WHAT IS A WINGMAN?

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The 2018 Formula One season is on a break after the Hungarian Grand Prix gave us yet another blockbuster of a race at the Hungaroring as Lewis Hamilton took his fifth victory of the season and extended his championship lead after comfortably leading from start to finish with Vettel taking second despite taking a hit from Bottas when the Mercedes driver locked up after being passed for second with five laps to go. Kimi Raikkonen took the final podium position while Bottas further slumped to fifth as he ‘assaulted’ (in Christian Horner’s words) Daniel Ricciardo in a collision with the Red Bull driver. In a circuit in which team Red Bull believed had its best chance of a victory since Austria, Max Verstappen retired after 5 laps due to a power unit issue. Toro Rosso’s Pierre Gasly, Haas’ Kevin Magnussen, McLaren’s Fernando Alonso, Renault’s Carlos Sainz and Haas’ Romain Grosjean rounded up the points in descending order.

But the talking point this weekend wasn’t about a racing incident. Rather, it was a post-race comment from a team boss about his own driver. After fending off the Ferraris for most of the race (preventing Vettel from giving fans the nail-biting finish they hoped to see) as his teammate drove into the sunset, Mercedes team principal Toto Wolff said of driver Valtteri Bottas’ effort: “It feels a bit bittersweet, I don’t know why, because Valtteri would have deserved a podium because he was such a sensational wingman.”

Definition of Wingman

Merriam-Webster Dictionary

  • a pilot who flies behind and outside the leader of a flying formation
  • informal : a male friend or partner who accompanies and supports a man in some activity

The Finn was least impressed, telling TV reporters: “First of all, wingman hurts. Second of all I don’t see any positives for me. We thought we should have been able to do that one-stop…” When further asked about his wingman status, Bottas replied: “I think we need to speak after this race. We are over half way of the year. The points gap is big so I’m sure the team will decide at some point.”

After the German Grand Prix, Bottas denied suggestions that he will be forced to support Lewis Hamilton’s title bid against Sebastian Vettel after team orders to stand down behind the Brit at Hockenheimring. Mercedes used team orders at last season’s Hungarian Grand Prix. In that case, Bottas let Hamilton through so he could attack the leading Ferraris but was required to give back the position, which he did after being unable to make an overtake.

Though Bottas denies he is isn’t in the know of him being used to hold back the Ferraris, it is difficult to agree. Some sections of fans believe Valtteri was hurt because his boss had publicly and ‘officially’ called him Driver No. 2. The Finn, who hasn’t won a race since Abu Dhabi last season, said each situation will be decided on a ”case by case” basis, and he reaffirmed that he has equal treatment within the team. Probably the team had decided in this case that he be used this way. If only Vettel had made a clean pitstop…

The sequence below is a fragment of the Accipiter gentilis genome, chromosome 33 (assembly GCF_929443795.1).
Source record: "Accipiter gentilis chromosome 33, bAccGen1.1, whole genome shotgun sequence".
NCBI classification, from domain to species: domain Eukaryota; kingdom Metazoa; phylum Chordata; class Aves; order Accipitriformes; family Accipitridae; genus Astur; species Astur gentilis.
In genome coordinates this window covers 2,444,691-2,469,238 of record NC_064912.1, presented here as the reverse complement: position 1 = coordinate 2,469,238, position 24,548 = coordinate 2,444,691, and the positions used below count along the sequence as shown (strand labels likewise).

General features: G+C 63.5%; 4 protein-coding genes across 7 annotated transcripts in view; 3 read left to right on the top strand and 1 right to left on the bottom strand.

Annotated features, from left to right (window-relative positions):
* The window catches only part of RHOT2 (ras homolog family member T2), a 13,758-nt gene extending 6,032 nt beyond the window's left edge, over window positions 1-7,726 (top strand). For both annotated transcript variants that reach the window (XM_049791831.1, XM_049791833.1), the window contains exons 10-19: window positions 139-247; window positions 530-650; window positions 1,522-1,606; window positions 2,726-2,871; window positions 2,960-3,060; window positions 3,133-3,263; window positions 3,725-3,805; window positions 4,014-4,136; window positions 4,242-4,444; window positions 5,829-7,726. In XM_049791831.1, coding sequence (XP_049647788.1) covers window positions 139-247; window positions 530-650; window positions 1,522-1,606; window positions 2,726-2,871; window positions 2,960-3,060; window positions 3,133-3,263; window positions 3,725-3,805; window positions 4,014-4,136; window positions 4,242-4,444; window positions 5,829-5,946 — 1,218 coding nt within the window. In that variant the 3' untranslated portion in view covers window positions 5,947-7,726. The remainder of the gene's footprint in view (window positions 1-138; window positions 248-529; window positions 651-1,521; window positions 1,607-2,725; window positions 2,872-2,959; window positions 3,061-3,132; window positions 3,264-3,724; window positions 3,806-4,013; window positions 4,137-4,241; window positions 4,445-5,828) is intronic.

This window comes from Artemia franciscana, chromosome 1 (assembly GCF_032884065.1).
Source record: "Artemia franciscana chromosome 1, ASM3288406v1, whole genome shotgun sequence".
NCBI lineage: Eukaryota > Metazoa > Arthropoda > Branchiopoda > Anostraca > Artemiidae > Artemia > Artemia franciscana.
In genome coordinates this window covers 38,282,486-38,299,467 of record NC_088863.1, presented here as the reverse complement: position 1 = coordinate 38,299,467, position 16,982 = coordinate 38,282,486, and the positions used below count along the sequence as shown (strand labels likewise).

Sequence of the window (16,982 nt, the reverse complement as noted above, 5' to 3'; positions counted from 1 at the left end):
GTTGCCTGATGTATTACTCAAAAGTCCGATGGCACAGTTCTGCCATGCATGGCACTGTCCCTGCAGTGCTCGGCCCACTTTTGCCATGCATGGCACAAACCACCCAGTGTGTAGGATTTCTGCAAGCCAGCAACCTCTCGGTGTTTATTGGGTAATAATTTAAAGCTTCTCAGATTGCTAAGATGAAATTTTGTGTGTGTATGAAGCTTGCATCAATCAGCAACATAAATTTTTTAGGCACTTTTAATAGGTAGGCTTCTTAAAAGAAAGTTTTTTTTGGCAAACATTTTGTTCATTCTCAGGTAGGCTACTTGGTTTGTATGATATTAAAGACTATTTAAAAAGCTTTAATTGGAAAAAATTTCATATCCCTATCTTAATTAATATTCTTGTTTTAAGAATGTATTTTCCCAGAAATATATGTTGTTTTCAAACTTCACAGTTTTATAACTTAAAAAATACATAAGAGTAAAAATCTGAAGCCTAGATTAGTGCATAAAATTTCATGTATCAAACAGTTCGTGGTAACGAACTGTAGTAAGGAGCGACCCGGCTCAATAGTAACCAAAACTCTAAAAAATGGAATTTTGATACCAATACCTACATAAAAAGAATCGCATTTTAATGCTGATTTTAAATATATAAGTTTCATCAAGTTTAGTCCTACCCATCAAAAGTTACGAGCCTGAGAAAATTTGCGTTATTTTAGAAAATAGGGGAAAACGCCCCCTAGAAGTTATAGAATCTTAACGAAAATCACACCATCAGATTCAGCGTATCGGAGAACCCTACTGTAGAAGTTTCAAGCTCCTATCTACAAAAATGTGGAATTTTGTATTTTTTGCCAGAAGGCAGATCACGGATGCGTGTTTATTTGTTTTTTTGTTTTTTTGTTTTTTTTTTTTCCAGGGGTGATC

Toto Wolff later clarified the wingman comments, saying his wingman statement was not in championship terms. He also insisted that the team has no number 1 and number 2 driver and this Bottas’ best race so far with the Brackley-based team. Bottas subsequently back-tracked on his own remarks, posting a message of support for Wolff and Mercedes on social media. Hamilton later thanked and praised his teammate on social media for his efforts which helped extend his lead over Vettel to 24 points. “Without his great drive, the team may not have won today, would have been very tight at the end. But, thanks to his fight, he helped enable us to come away with three more points as a team than Ferrari.”

Both Mercedes drivers recently had extended their contracts with the team. We don’t want to see Valtteri become a Kimi, not in 2018, not in 2019. It would do the F1 world much good if Valtteri becomes a Rosberg, going head-to-head his more illustrious teammate but not risking valuable constructor points in the process. Constructors tend to unofficially have a number 1 driver based on their team orders and strategies for their drivers as a season enters its business end. Scuderia Ferrari has not officially announced that Kimi is Driver No. 2 but based on team orders and strategy, it’s very obvious his position in the team and he’s doing a pretty good job with a lot of odds against him most times. Aston Martin Red Bull Racing allows its drivers to race each other, hence the occasional clash between Daniel Ricciardo and Max Verstappen and the defying of team orders. Mercedes-AMG Petronas Motorsport don’t want to see a 2016 Spanish and Austrian GP repeat again.

As Valtteri Bottas goes on break with the rest of his fellow drivers, fans expect him to return with fire in his belly, giving Lewis Hamilton a Rosberg-like challenge, also giving Toto Wolff and Niki Lauda no chance of seemingly suppressing his efforts with orders. It’s unfair to say that a fifth-place finish is the best race of a driver for a team in which he has won three races and finished on the podium eighteen times!

One thing is certain, fans already can’t wait for Spa.

By Ekwonye Osy Ernesto

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